Explosive violence in IraqExplosive violence in Libya

Suicide bombs in Iraq and Libya, ISIS and the ‘cubs of the Caliphate’

Two suicide attacks yesterday show the continuing horrors being carried out by ISIS in the Middle East.

In Iraq, where ISIS have taken control of swathes of territory since 2014, three militants drove Humvees into a police base, killing at least 30 troops and injuring another 40. The Humvees, which caused a large ammunition depot inside the base to explode, were reportedly three of the 2,300 Humvees which were seized by ISIS in June 2014. Iraq has been plagued by improvised explosive device (IED) attacks in recent years. In 2013, AOAV recorded over 12,000 civilian deaths and injuries from IED attacks, more than three times as many as the next most affected country, Pakistan. In 2014, as well as IED attacks, the country saw violence due to ISIS and resulting coalition air strikes.


The aftermath of a car bomb in Baghdad, Iraq.

Also yesterday, ISIS claimed responsibility for a suicide bombing outside the Libyan city of Misrata. Five people were killed and eight injured when a suicide bomber drove a car filled with explosives into a security checkpoint. While ISIS has been very active in Iraq and Syria, the group has only recently begun carrying out attacks in Libya. AOAV first recorded such an attack in January 2015, and then in the first three months of 2015, 122 civilians were killed and injured by IED attacks claimed by ISIS.

ISIS appears to be increasingly using suicide attacks to further its action in the Middle East. One of the most disturbing aspects of this is their reported willingness to use children to perpetrate suicide attacks. It has been reported that up to 500 children, kidnapped by ISIS in Iraq, are being trained as child soldiers and suicide bombers.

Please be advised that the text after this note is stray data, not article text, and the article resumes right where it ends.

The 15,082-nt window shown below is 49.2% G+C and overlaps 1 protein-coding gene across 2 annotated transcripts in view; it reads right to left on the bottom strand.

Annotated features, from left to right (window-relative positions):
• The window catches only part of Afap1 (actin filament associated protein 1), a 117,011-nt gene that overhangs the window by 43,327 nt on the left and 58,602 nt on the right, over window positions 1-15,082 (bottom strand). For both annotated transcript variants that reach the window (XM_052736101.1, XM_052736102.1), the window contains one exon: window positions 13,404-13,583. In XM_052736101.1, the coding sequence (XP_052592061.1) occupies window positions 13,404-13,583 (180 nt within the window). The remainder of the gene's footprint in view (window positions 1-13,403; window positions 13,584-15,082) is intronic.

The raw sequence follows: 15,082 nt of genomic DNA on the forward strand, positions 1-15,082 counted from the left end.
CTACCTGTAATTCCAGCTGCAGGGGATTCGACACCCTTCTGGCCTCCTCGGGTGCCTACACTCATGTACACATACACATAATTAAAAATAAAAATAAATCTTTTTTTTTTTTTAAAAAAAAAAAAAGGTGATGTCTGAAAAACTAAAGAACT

The group dubs these children, who were taken to training camps in Iraq and Syria, the ‘cubs of the Caliphate.’ Diyala’s chief of police, Lieutenant General Kasim al-Saidi, claims that “they are going to brainwash these kids into being suicide bombers.”

This is not the first time that reports of children being trained as suicide bombers have surfaced. In February 2015, an ISIS video was released showing a training camp for children; “the next generation of ISIS.” Renate Winters, member of the UN Committee on the Rights of the Child, says that many of the children being used as suicide bombers “are mentally challenged” and will have little to no idea what is happening to them. The UN Human Rights Council found in 2014 that ISIS was recruiting “children into armed roles under the guise of education” and that they were being “deployed in active combat missions during military operations, including suicide-bombing missions.”

The use of children as suicide bombers, something which has also been reported in Nigeria, must be completely condemned. They are being coerced, manipulated or forced into carrying out attacks that will likely lead to their own deaths and the deaths of others.

The use of IEDs as a tactic in general results in some of the most destructive and deadly attacks recoded by AOAV. Attacks which deliberately target civilians, or are indiscriminate in their nature, are illegal under international humanitarian law. AOAV calls on states to do all in their power to undermine and restrict the availability of IED materials to prevent such future attacks, and urges all users of explosive weapons, including IEDs, to stop the use of such weapons in populated areas.

To read more about AOAV’s research on IEDs and suicide bombings please click here.

For more information please contact Jane Hunter, Armed Violence Researcher,